Coaxial cables are used in homes and offices for various audio and video appliances. These cables are popularly used in telecommunication, cable TV, CCTV, and internet connections. Despite the availability of more advanced technology, the is still huge and many consumers prefer them over optic fibre and ethernet due to low cost and better durability. With the diverse application of coaxial cables, they are designed to fit the different needs of users. This is the reason a variety of coaxial cable is available in the market. Not all cables are the same and each coaxial is made to meet a certain standard of specification. They greatly vary in design which ultimately affects their performance and suitability for a particular application. Irrespective of the fact,
if you need these cable for your domestic needs or for commercial installation, it is important that you understand the basic features of the cables and buy accordingly. Selecting the right cable to meet your needs can have a serious impact on your satisfaction towards your purchase.
Type of cables
Depending upon the type of signals they transmit coaxial cables can be divided into RF cables,
Microwave cables and digital cables. RF cables are mostly used for TV sets and internet connections whereas microwave cables are installed in communication systems, satellite connections and military gadgets. Digital coaxial cables are frequently used to connect sound systems with subwoofers and their quality is comparable to the optical fibre.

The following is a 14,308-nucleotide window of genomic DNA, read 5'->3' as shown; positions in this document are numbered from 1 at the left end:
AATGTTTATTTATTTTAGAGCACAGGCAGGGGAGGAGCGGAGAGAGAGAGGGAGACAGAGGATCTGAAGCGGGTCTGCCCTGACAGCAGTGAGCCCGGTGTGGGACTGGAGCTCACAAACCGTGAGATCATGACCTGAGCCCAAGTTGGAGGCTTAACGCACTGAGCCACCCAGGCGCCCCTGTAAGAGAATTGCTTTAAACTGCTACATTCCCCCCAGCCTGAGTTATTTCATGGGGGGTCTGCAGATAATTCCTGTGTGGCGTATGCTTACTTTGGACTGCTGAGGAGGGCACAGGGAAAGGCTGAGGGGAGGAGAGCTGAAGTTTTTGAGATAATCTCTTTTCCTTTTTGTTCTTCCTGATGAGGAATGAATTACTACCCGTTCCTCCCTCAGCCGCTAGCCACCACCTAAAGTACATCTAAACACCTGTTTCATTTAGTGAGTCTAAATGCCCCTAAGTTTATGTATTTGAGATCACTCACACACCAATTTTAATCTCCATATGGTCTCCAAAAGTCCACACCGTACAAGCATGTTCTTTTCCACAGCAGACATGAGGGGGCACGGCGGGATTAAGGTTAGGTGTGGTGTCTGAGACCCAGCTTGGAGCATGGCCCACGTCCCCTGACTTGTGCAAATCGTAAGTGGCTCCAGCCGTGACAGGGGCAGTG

Impedance refers to the strength of the signal the cables are capable of transmitting. Impedance
Depends upon the central layer of cable, particularly the capacitance of the cable over a meter in relation to its inductance over a meter. On the basis of these characteristics, coax cable is divided into two categories, 750 Ω and 500 Ω impedance cables. The first type is used for video application while the other is used mostly for data and wireless connections.
Cable attenuation and Operating Frequency
For higher signal frequency the signal energy starts moving away from the centre of the cable towards the outer layers. This is referred to as “skin effect” which leads to signal loss, and due to this effect, higher frequencies can only travel to shorter distances. Thicker cables will be able to handle higher frequency translation without much loss in the strength of the signal. The signal loss for the longer distance should be one of the factors to consider if you are planning for commercial applications.
Always confirm what attenuation is required for your application before you go to buy the coaxial cable.
It is advised that you plan your installation ahead, inspect the site, analyse the traffic and identify the wiring map. Take your measurements for a total length of cable you and add some extra inches to it for compensating the tension of coaxial cables upon installation. Take safety measures into account when mapping the wiring.